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Shadows and Fog
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In a murky, seriously deranged cityscape only a studio art department could create, a giant bald strangler (Michael Kirby) is going around killing people with piano wire. The authorities are powerless (though he stomps about freely, occasionally declaiming speeches), so vigilante posses start roving the streets. For some reason, they dragoon a noisy nebbish named Kleinman (Allen) to assist them. So Kleinman goes into the fog, kvetching, and meets Irmy (Mia Farrow), a circus sword swallower (no double-entendres, please) whose clown of a husband (John Malkovich) is two-timing her with the strongman's wife (Madonna). Add an "et cetera" here, because the big, mostly wasted cast also includes Kenneth Mars as the strongman, Donald Pleasence as a philosophical coroner, John Cusack as a student who mistakes Irmy for a prostitute, and Kathy Bates, Jodie Foster, and Lily Tomlin as the real prostitutes in whose company she happens to be at the time. None of this adds up, and the whole thing moves and feels less like a film than one of Allen's oddball New Yorker sketches. Still, as the fever dream of an art-house addict, it has its moments. --Richard T. Jameson
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Top Customer Reviews
If you really want to enjoy this movie, read the pulitzer prize- winning book, The Denial of Death by Ernest Becker (the same book Diane Keaton threw at Woody in Annie Hall!). If The Denial of Death is cake, Shadows and Fog is the frosting.
Aside from their both being genre parodies, both movies share several other aspects, not the least of which is Allen's usual well oiled crew plus great `visiting' Director of Photography. I am constantly amazed at the consistently high level of quality in the filming of Allen's movies, since he has a great reputation for bringing his works in within schedule and under budget. Part of his economy is probably due to the fact that while Allen as director is not in the same league as Martin Scorsese or even Clint Eastwood, lots of actors drop what they are doing to be able to appear in the next Woody Allen film. And, they probably appear for a lot less money than they would for Marty or Clint. I also sense in some scenes that Allen lets little flubs go to the final print which Scorsese, for example, would reshoot until it was perfect.Read more ›
Sure, Alice is a tad weaker, but we do have Zelig and of course his greatest and deepest film of all time, Broadway Danny Rose.
All that came before Mia is practice at refining his craft.
All that comes after Mia cries that he has lost his mind and his heart is not really in it.
But this forgotten gem is also of his apex.
Enter the mystery of this movie like a great novel and discover its hidden treasures throughout
some reviewers allege allusions to films which ring falsely to me; this product is so richly multi-faceted a gem that each will see what each will see, like the mirror illusion of the circus grand finale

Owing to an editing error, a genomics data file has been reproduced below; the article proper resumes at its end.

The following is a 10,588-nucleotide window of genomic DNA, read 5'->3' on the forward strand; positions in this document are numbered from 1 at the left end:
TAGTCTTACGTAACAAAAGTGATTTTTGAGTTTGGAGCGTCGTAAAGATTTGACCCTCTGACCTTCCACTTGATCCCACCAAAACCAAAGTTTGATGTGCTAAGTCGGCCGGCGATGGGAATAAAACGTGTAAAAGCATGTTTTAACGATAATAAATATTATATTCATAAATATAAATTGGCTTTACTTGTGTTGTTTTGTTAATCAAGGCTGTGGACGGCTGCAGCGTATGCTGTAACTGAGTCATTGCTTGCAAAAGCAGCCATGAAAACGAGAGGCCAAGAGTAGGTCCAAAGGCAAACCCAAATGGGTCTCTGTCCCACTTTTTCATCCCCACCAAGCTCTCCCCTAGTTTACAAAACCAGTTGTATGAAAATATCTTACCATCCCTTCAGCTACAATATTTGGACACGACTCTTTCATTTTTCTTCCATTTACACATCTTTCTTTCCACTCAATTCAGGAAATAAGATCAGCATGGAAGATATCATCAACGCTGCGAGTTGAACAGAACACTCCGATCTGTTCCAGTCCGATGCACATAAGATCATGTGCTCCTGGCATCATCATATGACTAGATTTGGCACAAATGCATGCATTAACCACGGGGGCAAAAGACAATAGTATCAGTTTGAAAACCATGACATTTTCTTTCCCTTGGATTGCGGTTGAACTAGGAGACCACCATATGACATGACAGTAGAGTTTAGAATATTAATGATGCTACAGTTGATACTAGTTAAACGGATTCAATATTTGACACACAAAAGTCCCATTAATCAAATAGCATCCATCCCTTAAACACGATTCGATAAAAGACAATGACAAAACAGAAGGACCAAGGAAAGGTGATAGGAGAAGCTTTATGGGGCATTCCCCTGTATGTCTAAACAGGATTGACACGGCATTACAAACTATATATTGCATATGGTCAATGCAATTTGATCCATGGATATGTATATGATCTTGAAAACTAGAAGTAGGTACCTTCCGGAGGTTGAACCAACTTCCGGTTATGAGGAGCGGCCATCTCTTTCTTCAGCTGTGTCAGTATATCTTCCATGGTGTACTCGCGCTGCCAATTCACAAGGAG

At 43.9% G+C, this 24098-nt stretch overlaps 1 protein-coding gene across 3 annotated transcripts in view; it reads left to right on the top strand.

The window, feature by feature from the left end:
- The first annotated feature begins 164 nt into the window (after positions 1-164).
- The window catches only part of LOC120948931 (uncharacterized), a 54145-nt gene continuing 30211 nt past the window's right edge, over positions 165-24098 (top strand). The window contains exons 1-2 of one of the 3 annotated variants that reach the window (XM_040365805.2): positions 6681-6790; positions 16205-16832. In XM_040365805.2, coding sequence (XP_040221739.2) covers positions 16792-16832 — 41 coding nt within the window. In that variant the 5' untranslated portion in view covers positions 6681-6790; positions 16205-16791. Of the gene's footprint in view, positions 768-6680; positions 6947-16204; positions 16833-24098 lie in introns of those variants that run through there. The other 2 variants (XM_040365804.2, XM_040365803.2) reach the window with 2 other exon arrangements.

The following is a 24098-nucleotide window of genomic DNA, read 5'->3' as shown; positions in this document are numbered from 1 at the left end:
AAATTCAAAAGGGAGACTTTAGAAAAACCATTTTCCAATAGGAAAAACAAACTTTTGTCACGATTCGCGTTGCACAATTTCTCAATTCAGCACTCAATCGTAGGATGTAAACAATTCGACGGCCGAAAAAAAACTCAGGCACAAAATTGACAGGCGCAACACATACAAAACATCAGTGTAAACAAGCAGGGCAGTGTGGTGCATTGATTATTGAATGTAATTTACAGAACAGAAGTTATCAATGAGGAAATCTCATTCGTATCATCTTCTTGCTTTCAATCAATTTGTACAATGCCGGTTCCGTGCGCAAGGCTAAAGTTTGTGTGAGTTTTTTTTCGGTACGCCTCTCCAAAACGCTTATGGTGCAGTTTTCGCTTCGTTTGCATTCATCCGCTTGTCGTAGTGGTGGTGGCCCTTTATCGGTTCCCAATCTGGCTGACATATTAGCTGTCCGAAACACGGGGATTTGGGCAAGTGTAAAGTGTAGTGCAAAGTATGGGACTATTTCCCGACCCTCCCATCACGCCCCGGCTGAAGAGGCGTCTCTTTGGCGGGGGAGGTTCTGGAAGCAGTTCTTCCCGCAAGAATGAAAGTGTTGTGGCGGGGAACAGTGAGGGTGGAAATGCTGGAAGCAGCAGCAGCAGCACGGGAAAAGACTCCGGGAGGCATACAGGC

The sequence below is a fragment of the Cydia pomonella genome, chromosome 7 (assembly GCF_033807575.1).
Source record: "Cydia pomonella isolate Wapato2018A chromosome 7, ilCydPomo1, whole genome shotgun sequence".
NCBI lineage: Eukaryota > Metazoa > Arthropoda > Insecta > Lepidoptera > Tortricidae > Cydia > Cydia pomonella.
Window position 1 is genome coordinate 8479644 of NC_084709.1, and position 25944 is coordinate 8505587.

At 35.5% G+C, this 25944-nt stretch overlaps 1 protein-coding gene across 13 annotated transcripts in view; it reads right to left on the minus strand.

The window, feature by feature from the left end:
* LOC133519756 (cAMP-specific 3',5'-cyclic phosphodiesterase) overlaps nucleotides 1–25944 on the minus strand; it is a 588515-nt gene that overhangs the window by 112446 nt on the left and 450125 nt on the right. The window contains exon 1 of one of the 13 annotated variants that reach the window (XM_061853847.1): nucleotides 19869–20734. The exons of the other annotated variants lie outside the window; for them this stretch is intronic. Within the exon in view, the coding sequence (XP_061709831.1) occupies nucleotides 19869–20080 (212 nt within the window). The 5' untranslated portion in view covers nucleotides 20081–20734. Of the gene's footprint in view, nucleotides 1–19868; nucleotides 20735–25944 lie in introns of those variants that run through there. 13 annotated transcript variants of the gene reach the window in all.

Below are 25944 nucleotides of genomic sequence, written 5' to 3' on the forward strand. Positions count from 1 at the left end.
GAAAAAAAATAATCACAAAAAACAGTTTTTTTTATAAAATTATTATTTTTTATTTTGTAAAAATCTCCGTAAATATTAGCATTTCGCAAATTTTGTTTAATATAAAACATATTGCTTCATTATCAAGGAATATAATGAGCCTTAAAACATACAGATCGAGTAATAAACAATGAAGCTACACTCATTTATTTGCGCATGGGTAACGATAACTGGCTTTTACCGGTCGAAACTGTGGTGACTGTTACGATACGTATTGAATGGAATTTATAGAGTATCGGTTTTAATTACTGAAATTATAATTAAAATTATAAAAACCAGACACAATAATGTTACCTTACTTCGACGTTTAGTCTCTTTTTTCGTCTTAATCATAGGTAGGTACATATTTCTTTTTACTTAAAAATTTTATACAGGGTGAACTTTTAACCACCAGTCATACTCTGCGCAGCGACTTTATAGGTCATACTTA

here we may see allusions to everything from Seventh Seal in the central traveling circus couple, with its virgin birth
In fact the homicidal maniac may be seen as the Seventh Seal's randomized Death
to the EYE in Great Gatsby.
Much reflects Chaplin, in particular The Circus and Limelight, with its presentation of the horror of an audience not laughing, somewhat briskly brushed off by Malkovitch, but evocative nonetheless.
there is so much more to see; the presence of Donald Pleasance researching the anatomical source of this evil reminds the viewer sharply of that horror series in which he played a homicidal maniac youth's psychiatrist (Halloween or Jason, what was it again?)
And of course as always, the gestures, motion, expressions of Woody Allen himself bring to mind most of all his hero Bob Hope's Road movies.Read more ›
Most Recent Customer Reviews
I find it hard to believe that this great classic doesn't merit a 5-star rating across the board from viewers and customers alike! This is Woody Allen at his classic best! Read morePublished 3 days ago by Armando A. Gomez
I first saw this movie on TV years ago and it intrigued me. It had a certain 'je ne sais quoi' and I never forgot it. Read morePublished 2 months ago by Alanus
Thank you Woody Allen for this film. Watching this while experiencing my own shadows and fog I laughed...at myself and the movie. Read morePublished 2 months ago by anacapa
Disappointing film. You must be a Woody Allen fanatic to enjoy this. I thought I would like it because of John Cusack, but I was uncomfortable with his character, the entire... Read morePublished 3 months ago by Katie H.
This movie is unbearably tedious. Every minute of the movie appears to be the result of a conscientious and belabored exertion from the actors. Read morePublished 5 months ago by Tom Brody
Very good black-and-white Woody Allen film with a great cast of barely functioning, frustrating folks caught up in city experiencing serial killings.Published 7 months ago by VIKI
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